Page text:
Feeling loved as a teenager can lead to better health in adulthood
Researchers examined data from nearly 3,500 U.S. high schoolers.
By Stephen Beech via SWNS
Feeling loved as a teenager leads to better health in adulthood, according to a new study.
Researchers found that the way adolescents feel about their lives may impact the risk of suffering a heart attack or stroke in later life.
Teenagers who reported feeling optimism, happiness, self-esteem, belongingness and love were more likely to reach their twenties and thirties in good cardiometabolic health compared to teens with fewer of these positive psychological assets.
The association was especially strong among Black teenagers, according to the findings.
Previous research has shown that psychological facets of mental well-being - such as optimism and happiness - may be important factors related to better cardiometabolic health over time.
While most of that research was conducted among older adults, the new study focused on earlier in life and considered a broader range of health factors, which also included indicators of blood sugar levels and inflammation.
Study lead author Doctor Farah Qureshi said: “We learned a lot in the last few decades about the impact of discrimination and other social risks youth of color face that may explain their elevated rates of cardiometabolic disease.
"However, much less attention is paid to the inherent strengths they possess and the ways those strengths may be leveraged to advance health equity.
“In this study, we wanted to shift the paradigm in public health beyond the traditional focus on deficits to one that concentrates on resource building.”
Researchers examined data from nearly 3,500 US high schoolers, with an average age of 16, in 1994, who were followed for more than two decades. Nearly half were girls, and 67 percent were white.
The team regularly collected data on the participants’ health and well-being, with the most recent wave of figures from 2018 when their average age was 38.
Using initial survey responses from when participants were teenagers, researchers identified five mental health assets related to better cardiometabolic health outcomes: optimism, happiness, self-esteem, a sense of belonging and feeling loved.
The information was cross-referenced with health data recorded over three decades to assess whether teenagers who had more of the positive assets were more likely to maintain optimal cardiometabolic health in adulthood.
To examine health in the study, researchers reviewed measures for seven cardiovascular and metabolic disease risk factors collected during clinic visits when participants were in their late 20s and 30s.
The factors included high-density lipoprotein (HDL), or “good” cholesterol; non-HDL cholesterol – calculated as total cholesterol minus HDL cholesterol; systolic blood pressure; diastolic blood pressure; and body mass index (BMI).
The analysis found that, overall, 55 percent of the teenagers had zero or one positive mental health asset, while 29 percent had two to three assets and 16 percent had four to five assets.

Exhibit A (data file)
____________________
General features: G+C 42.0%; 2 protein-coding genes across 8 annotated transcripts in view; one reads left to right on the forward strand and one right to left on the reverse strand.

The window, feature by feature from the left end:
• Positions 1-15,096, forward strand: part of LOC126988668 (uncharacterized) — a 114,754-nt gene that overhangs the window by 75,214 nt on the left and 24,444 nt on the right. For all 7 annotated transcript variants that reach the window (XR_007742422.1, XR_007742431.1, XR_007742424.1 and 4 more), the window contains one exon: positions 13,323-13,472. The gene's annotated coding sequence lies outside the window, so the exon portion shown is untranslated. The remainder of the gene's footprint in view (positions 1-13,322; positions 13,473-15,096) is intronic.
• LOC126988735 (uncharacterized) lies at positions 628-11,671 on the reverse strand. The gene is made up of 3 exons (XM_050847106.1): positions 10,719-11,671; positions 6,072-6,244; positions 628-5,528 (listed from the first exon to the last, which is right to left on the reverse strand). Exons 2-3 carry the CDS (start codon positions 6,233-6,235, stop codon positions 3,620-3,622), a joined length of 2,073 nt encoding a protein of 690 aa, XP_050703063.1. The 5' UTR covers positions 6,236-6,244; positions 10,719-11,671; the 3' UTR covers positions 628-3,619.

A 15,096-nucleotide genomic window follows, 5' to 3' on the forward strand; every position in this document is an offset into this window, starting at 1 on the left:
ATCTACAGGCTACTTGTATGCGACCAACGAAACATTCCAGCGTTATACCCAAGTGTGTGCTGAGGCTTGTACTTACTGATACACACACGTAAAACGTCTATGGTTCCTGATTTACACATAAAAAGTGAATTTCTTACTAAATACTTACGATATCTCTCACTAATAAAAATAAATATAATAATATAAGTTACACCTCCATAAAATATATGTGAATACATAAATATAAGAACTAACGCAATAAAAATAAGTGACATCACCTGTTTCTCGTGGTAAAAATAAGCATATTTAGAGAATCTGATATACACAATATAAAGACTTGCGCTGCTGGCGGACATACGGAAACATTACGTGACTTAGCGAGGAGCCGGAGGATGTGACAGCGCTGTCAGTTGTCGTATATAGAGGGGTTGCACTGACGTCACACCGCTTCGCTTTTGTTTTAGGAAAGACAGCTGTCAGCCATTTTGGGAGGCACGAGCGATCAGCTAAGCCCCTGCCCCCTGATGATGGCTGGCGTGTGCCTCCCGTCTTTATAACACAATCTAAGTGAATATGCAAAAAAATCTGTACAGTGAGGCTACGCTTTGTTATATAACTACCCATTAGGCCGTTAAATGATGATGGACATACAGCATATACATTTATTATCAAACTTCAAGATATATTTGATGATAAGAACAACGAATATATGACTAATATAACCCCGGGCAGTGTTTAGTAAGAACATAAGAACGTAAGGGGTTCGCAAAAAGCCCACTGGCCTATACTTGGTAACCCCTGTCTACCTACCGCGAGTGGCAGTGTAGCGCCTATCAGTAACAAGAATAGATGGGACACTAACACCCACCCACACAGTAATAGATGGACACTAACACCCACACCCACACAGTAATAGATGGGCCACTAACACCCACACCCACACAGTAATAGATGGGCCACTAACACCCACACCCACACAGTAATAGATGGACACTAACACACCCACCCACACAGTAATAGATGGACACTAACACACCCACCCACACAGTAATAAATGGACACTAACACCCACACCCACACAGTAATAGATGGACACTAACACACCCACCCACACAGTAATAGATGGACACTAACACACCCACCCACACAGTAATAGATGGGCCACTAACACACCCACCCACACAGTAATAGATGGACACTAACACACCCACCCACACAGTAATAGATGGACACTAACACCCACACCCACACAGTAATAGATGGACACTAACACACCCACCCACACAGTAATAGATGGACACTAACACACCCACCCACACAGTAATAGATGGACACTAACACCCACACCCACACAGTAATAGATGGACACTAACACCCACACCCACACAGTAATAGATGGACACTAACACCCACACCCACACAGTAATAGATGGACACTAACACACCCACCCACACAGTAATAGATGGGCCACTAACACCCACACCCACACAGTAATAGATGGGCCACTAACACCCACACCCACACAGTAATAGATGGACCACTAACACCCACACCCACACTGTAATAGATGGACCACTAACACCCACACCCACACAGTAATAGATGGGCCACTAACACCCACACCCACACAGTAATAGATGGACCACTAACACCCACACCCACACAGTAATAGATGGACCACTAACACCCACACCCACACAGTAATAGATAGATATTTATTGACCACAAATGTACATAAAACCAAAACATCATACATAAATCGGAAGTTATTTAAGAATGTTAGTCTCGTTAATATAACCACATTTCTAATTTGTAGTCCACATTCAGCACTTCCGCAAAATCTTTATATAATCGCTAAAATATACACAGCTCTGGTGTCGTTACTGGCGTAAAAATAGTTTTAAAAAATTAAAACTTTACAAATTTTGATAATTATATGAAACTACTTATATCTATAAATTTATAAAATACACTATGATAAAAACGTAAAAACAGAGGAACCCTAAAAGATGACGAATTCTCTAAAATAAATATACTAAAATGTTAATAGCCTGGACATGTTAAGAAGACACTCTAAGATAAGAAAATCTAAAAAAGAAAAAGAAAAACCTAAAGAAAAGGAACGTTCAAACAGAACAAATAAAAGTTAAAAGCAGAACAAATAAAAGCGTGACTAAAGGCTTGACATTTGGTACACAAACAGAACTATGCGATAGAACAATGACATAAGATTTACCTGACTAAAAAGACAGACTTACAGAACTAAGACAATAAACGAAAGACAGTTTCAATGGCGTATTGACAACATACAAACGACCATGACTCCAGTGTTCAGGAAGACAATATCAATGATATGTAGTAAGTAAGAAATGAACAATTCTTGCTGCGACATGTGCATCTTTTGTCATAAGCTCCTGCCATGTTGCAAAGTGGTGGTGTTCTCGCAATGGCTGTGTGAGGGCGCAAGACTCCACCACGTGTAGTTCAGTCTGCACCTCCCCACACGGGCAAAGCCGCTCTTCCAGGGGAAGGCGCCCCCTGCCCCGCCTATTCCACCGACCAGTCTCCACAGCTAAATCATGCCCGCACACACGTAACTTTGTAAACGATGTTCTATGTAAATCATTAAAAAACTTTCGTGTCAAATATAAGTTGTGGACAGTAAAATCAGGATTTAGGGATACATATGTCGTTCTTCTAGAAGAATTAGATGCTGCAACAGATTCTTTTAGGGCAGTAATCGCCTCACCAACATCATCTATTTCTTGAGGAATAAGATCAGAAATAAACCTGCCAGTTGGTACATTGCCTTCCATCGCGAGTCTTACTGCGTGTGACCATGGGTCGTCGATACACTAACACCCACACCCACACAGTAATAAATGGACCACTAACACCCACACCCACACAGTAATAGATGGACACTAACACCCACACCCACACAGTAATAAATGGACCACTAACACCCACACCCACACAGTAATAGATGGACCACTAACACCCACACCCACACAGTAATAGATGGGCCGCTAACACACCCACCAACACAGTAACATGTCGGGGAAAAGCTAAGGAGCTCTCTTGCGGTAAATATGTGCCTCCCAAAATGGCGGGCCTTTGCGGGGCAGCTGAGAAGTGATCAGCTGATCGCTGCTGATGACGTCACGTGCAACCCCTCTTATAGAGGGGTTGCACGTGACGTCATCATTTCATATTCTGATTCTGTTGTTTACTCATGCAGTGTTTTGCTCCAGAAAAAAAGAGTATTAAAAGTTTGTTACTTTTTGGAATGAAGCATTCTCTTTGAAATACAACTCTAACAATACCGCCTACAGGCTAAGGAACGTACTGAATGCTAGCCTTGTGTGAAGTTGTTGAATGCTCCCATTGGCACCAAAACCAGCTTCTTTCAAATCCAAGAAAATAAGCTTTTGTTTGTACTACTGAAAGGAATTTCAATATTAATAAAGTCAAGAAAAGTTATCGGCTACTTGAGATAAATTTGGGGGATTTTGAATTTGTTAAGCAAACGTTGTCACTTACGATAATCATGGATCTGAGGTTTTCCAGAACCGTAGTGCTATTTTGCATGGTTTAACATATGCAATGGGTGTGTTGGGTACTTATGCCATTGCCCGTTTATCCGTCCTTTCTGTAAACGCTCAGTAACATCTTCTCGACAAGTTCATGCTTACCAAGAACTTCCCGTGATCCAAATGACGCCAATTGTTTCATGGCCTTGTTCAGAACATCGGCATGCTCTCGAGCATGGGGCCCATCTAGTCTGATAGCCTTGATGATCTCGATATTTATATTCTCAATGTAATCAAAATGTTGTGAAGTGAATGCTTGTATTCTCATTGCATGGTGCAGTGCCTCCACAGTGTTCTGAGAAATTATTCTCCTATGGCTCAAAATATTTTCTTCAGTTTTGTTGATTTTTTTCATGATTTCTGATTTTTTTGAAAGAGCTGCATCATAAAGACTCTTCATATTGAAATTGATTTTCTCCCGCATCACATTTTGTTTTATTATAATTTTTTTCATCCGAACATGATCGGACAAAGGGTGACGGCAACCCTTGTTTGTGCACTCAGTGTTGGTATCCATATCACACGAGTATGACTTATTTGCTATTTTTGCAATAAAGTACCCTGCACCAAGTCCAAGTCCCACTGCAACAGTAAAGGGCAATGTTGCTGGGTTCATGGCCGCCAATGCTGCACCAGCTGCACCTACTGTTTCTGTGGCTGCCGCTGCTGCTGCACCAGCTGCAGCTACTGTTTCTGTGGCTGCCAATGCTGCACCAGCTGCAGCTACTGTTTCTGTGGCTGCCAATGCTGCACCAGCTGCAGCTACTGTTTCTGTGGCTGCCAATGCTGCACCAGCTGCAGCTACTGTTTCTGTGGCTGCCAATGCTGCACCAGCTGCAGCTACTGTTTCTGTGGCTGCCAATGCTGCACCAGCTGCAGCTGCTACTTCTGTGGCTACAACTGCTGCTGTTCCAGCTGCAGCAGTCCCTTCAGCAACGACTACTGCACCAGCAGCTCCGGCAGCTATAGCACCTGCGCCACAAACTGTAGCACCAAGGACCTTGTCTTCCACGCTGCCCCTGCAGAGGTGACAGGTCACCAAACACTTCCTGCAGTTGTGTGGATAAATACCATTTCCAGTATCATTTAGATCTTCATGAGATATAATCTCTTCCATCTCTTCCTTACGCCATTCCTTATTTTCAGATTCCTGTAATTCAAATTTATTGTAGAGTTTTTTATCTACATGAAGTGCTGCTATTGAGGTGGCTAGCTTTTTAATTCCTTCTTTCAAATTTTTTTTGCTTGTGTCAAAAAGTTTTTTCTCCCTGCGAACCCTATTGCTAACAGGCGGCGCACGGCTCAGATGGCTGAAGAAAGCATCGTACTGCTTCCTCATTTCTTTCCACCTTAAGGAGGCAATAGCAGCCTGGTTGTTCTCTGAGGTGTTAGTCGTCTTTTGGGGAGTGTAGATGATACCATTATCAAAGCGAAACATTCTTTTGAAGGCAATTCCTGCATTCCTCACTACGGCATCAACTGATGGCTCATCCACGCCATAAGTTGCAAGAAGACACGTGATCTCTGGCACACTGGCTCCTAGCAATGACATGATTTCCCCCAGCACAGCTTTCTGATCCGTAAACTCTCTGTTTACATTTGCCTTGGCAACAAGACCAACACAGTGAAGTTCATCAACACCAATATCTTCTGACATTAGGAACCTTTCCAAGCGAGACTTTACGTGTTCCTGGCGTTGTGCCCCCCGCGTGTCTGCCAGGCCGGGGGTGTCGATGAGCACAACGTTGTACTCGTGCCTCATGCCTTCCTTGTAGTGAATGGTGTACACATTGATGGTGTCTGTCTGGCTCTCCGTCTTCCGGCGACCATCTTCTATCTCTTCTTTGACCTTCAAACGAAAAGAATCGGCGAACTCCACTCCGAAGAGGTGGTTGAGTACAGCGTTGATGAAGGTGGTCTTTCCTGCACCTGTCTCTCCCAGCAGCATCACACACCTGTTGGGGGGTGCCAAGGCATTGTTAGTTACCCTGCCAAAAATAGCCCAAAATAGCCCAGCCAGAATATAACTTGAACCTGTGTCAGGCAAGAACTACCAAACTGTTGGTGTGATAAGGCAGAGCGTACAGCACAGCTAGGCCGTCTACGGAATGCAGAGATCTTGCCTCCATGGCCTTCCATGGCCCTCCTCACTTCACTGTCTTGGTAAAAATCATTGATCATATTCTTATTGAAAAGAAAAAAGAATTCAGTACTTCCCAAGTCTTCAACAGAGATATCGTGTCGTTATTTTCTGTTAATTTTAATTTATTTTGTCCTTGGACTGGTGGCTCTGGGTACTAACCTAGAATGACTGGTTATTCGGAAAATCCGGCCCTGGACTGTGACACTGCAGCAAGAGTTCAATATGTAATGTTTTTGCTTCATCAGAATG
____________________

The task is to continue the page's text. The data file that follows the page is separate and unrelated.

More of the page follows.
As young adults, only 12 percent of the participants maintained cardiometabolic health over time, and white youngsters were more likely to maintain good health later in life compared to Black or Latino youths.
Teenagers with four to five positive mental health assets were 69 percent more likely to maintain positive cardiometabolic health as young adults.
There was also a cumulative effect, with each additional mental health asset conferring a 12 percent greater likelihood of positive cardiometabolic health.
Although psychological assets were found to be protective across all racial and ethnic groups, the largest health benefits were noted among Black youths.
Black teenagers also reported having more positive mental health assets than youths of any other racial or ethnic group.
However, despite Black youths having the most assets and deriving the most health benefits from them, researchers said that racial disparities in cardiometabolic health were still apparent in adulthood.
Black people were the least likely to maintain good cardiometabolic health over time, according to the findings published in the Journal of the American Heart Association.
Dr. Qureshi, an Assistant Professor at Johns Hopkins Bloomberg School of Public Health in Baltimore, Maryland, said: “These somewhat counterintuitive findings were surprising.
“When we dug deeper, we found that the absence of psychological assets being was particularly health-damaging for Black youth.
“For Black youths – who face numerous barriers to achieving and sustaining optimal cardiometabolic health in adulthood – not having these additional mental health resources makes a big difference.”
She added: “This work suggests that early investments in youth mental health may be a critical new frontier in the advancement of cardiometabolic health equity.
“We need more large-scale studies to monitor these and other positive mental health factors starting in childhood to understand how these assets may influence health and disease over the life course.
"This information may help us identify new ways to improve health and reduce disparities.”
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